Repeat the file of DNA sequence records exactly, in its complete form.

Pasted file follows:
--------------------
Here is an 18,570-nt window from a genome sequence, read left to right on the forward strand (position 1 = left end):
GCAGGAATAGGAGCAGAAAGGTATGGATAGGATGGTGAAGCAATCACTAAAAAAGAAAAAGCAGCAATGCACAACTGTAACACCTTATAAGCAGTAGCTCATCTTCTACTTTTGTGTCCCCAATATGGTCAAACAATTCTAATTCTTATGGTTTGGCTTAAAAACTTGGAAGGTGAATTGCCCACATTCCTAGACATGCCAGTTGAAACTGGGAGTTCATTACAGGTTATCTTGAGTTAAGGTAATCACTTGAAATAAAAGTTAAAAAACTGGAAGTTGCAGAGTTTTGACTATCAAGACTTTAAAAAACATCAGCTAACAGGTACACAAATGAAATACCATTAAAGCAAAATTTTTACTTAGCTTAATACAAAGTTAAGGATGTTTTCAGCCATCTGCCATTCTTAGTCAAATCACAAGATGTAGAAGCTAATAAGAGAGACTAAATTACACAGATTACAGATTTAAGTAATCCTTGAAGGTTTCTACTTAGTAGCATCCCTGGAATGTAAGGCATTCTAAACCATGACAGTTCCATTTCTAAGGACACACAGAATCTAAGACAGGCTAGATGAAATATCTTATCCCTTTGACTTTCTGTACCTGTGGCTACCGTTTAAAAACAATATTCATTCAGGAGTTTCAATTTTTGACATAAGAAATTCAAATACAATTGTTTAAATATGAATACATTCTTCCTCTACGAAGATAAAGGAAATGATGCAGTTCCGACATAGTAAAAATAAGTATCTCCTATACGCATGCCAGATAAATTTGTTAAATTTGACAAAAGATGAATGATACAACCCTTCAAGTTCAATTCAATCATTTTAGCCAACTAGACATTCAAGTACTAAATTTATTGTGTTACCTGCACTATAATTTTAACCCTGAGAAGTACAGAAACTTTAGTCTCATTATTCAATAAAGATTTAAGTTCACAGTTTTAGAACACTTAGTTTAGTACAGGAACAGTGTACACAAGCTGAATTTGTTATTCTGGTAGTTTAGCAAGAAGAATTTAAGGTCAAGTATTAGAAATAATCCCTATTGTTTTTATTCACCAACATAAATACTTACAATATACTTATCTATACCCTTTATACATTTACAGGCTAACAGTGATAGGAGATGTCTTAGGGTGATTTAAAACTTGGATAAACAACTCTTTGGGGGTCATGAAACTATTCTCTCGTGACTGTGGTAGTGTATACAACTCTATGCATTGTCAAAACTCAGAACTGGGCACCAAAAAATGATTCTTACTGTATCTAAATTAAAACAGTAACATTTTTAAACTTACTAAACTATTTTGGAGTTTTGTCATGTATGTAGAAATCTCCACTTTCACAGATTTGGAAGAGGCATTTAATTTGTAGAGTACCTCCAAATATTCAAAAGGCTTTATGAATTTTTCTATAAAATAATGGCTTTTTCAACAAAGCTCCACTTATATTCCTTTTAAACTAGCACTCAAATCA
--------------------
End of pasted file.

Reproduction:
Here is an 18,570-nt window from a genome sequence, read left to right on the forward strand (position 1 = left end):
GCAGGAATAGGAGCAGAAAGGTATGGATAGGATGGTGAAGCAATCACTAAAAAAGAAAAAGCAGCAATGCACAACTGTAACACCTTATAAGCAGTAGCTCATCTTCTACTTTTGTGTCCCCAATATGGTCAAACAATTCTAATTCTTATGGTTTGGCTTAAAAACTTGGAAGGTGAATTGCCCACATTCCTAGACATGCCAGTTGAAACTGGGAGTTCATTACAGGTTATCTTGAGTTAAGGTAATCACTTGAAATAAAAGTTAAAAAACTGGAAGTTGCAGAGTTTTGACTATCAAGACTTTAAAAAACATCAGCTAACAGGTACACAAATGAAATACCATTAAAGCAAAATTTTTACTTAGCTTAATACAAAGTTAAGGATGTTTTCAGCCATCTGCCATTCTTAGTCAAATCACAAGATGTAGAAGCTAATAAGAGAGACTAAATTACACAGATTACAGATTTAAGTAATCCTTGAAGGTTTCTACTTAGTAGCATCCCTGGAATGTAAGGCATTCTAAACCATGACAGTTCCATTTCTAAGGACACACAGAATCTAAGACAGGCTAGATGAAATATCTTATCCCTTTGACTTTCTGTACCTGTGGCTACCGTTTAAAAACAATATTCATTCAGGAGTTTCAATTTTTGACATAAGAAATTCAAATACAATTGTTTAAATATGAATACATTCTTCCTCTACGAAGATAAAGGAAATGATGCAGTTCCGACATAGTAAAAATAAGTATCTCCTATACGCATGCCAGATAAATTTGTTAAATTTGACAAAAGATGAATGATACAACCCTTCAAGTTCAATTCAATCATTTTAGCCAACTAGACATTCAAGTACTAAATTTATTGTGTTACCTGCACTATAATTTTAACCCTGAGAAGTACAGAAACTTTAGTCTCATTATTCAATAAAGATTTAAGTTCACAGTTTTAGAACACTTAGTTTAGTACAGGAACAGTGTACACAAGCTGAATTTGTTATTCTGGTAGTTTAGCAAGAAGAATTTAAGGTCAAGTATTAGAAATAATCCCTATTGTTTTTATTCACCAACATAAATACTTACAATATACTTATCTATACCCTTTATACATTTACAGGCTAACAGTGATAGGAGATGTCTTAGGGTGATTTAAAACTTGGATAAACAACTCTTTGGGGGTCATGAAACTATTCTCTCGTGACTGTGGTAGTGTATACAACTCTATGCATTGTCAAAACTCAGAACTGGGCACCAAAAAATGATTCTTACTGTATCTAAATTAAAACAGTAACATTTTTAAACTTACTAAACTATTTTGGAGTTTTGTCATGTATGTAGAAATCTCCACTTTCACAGATTTGGAAGAGGCATTTAATTTGTAGAGTACCTCCAAATATTCAAAAGGCTTTATGAATTTTTCTATAAAATAATGGCTTTTTCAACAAAGCTCCACTTATATTCCTTTTAAACTAGCACTCAAATCA